Pause the System, a local British environmentalist group, emphasise the need for governments to confront the livestock factory farming industry and to tackle the adverse effects that coincide with it- in this case, a potential pandemic. Members of the group explain that factory farming is a perfect breeding ground for diseases and infections as the tight proximity of animals, in combination with the widespread practice of injecting antibiotics into the animals, creates an optimal environment for antibiotic-resistant pathogens to emerge and replicate.

Antibiotics ensure that livestock remain healthy and well, whilst enabling them to extract greater amounts of energy from their food in order to achieve sizable growth. This common procedure in the industry is profit-oriented as it maximises the yield of meat available for trade. Though efficient in this regard, the practice of antibiotic use in factory farming can be extremely detrimental due to the impact it has on the health of workers and consumers .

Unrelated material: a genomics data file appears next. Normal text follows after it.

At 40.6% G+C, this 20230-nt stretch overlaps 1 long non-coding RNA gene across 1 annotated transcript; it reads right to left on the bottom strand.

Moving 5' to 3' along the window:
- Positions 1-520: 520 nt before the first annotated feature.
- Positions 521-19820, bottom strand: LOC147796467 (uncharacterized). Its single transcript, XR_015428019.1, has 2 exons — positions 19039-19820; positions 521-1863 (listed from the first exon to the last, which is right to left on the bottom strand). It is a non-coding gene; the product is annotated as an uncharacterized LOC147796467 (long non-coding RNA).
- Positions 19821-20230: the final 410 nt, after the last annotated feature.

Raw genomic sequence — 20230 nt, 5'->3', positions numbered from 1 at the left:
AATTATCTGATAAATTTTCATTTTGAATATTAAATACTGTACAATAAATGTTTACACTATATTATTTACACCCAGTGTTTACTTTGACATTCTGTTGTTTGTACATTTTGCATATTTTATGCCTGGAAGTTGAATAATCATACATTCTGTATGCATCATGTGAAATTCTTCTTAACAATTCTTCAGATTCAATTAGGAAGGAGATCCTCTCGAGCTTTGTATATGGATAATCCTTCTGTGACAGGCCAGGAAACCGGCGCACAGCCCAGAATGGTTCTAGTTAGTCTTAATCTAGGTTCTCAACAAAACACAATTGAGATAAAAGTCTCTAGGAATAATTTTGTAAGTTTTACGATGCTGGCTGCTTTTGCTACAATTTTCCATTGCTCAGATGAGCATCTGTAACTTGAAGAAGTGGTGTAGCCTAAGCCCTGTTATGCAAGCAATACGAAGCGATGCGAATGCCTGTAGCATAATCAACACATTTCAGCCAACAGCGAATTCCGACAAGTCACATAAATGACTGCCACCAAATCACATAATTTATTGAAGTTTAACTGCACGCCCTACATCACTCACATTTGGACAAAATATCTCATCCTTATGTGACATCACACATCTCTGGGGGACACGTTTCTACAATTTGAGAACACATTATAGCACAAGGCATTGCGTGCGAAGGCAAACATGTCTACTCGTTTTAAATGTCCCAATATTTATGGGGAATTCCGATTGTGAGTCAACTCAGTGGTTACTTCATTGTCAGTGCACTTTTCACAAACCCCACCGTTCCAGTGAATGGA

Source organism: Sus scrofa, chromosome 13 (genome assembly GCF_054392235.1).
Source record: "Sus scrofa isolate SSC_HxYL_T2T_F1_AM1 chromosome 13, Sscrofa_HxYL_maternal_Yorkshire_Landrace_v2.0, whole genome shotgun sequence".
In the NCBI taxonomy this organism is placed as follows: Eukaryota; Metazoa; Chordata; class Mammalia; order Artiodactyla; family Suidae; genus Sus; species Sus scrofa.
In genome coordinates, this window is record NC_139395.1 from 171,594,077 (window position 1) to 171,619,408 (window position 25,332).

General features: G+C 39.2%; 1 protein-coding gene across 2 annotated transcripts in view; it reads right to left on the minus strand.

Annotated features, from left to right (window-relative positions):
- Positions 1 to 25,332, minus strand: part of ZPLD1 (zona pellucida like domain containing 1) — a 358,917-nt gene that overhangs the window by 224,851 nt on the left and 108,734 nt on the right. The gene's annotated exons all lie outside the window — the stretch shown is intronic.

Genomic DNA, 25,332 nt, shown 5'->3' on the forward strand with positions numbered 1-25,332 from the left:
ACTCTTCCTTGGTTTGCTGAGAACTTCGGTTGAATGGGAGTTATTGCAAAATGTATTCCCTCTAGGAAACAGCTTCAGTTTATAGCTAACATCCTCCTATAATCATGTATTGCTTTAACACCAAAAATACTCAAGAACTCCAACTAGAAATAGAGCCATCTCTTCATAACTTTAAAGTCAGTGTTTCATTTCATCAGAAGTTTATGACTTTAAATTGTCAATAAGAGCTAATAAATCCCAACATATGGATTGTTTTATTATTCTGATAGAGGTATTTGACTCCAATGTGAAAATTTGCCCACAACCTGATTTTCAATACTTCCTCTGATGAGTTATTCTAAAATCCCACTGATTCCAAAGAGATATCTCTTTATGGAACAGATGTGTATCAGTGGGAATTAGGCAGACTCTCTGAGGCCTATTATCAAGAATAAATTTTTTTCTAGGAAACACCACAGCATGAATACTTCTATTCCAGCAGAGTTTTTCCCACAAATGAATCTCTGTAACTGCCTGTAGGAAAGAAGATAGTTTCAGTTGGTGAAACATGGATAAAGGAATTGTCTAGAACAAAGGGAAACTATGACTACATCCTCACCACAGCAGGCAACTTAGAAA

What Can Be Done?

Experts encourage close monitoring of swine workers as well as people in close proximity to such workers to observe how the G4 virus is continuing to evolve. 

Furthermore, researchers suggest that intensive factory farming should be ended, while investments into more sustainable sources of protein should be encouraged in order to circumvent another public health emergency.